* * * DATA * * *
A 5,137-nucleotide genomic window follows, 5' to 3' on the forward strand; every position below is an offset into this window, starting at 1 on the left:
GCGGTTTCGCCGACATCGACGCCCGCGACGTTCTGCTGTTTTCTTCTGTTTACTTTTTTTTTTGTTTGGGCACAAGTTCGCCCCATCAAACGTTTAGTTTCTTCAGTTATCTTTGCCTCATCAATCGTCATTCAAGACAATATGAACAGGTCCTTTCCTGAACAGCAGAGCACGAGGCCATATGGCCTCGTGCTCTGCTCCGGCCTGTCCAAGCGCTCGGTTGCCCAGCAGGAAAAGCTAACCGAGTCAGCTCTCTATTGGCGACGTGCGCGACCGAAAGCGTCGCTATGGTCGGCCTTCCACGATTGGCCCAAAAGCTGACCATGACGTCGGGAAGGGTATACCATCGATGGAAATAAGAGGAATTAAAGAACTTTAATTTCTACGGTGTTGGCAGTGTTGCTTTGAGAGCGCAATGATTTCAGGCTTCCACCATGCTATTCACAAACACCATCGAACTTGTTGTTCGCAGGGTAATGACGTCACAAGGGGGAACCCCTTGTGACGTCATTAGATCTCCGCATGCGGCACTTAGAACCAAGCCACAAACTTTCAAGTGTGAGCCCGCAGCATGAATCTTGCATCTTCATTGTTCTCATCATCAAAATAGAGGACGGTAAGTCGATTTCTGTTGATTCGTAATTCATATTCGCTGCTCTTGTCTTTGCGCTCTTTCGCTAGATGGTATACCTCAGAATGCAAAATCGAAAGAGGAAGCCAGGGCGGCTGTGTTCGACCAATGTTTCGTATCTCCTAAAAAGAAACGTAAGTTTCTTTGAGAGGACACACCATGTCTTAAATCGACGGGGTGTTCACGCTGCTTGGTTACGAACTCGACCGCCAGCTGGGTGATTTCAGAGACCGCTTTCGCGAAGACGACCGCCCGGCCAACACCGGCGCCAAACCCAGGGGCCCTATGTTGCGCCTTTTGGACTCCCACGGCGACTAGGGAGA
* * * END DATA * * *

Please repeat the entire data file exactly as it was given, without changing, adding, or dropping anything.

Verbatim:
A 5,137-nucleotide genomic window follows, 5' to 3' on the forward strand; every position below is an offset into this window, starting at 1 on the left:
GCGGTTTCGCCGACATCGACGCCCGCGACGTTCTGCTGTTTTCTTCTGTTTACTTTTTTTTTTGTTTGGGCACAAGTTCGCCCCATCAAACGTTTAGTTTCTTCAGTTATCTTTGCCTCATCAATCGTCATTCAAGACAATATGAACAGGTCCTTTCCTGAACAGCAGAGCACGAGGCCATATGGCCTCGTGCTCTGCTCCGGCCTGTCCAAGCGCTCGGTTGCCCAGCAGGAAAAGCTAACCGAGTCAGCTCTCTATTGGCGACGTGCGCGACCGAAAGCGTCGCTATGGTCGGCCTTCCACGATTGGCCCAAAAGCTGACCATGACGTCGGGAAGGGTATACCATCGATGGAAATAAGAGGAATTAAAGAACTTTAATTTCTACGGTGTTGGCAGTGTTGCTTTGAGAGCGCAATGATTTCAGGCTTCCACCATGCTATTCACAAACACCATCGAACTTGTTGTTCGCAGGGTAATGACGTCACAAGGGGGAACCCCTTGTGACGTCATTAGATCTCCGCATGCGGCACTTAGAACCAAGCCACAAACTTTCAAGTGTGAGCCCGCAGCATGAATCTTGCATCTTCATTGTTCTCATCATCAAAATAGAGGACGGTAAGTCGATTTCTGTTGATTCGTAATTCATATTCGCTGCTCTTGTCTTTGCGCTCTTTCGCTAGATGGTATACCTCAGAATGCAAAATCGAAAGAGGAAGCCAGGGCGGCTGTGTTCGACCAATGTTTCGTATCTCCTAAAAAGAAACGTAAGTTTCTTTGAGAGGACACACCATGTCTTAAATCGACGGGGTGTTCACGCTGCTTGGTTACGAACTCGACCGCCAGCTGGGTGATTTCAGAGACCGCTTTCGCGAAGACGACCGCCCGGCCAACACCGGCGCCAAACCCAGGGGCCCTATGTTGCGCCTTTTGGACTCCCACGGCGACTAGGGAGA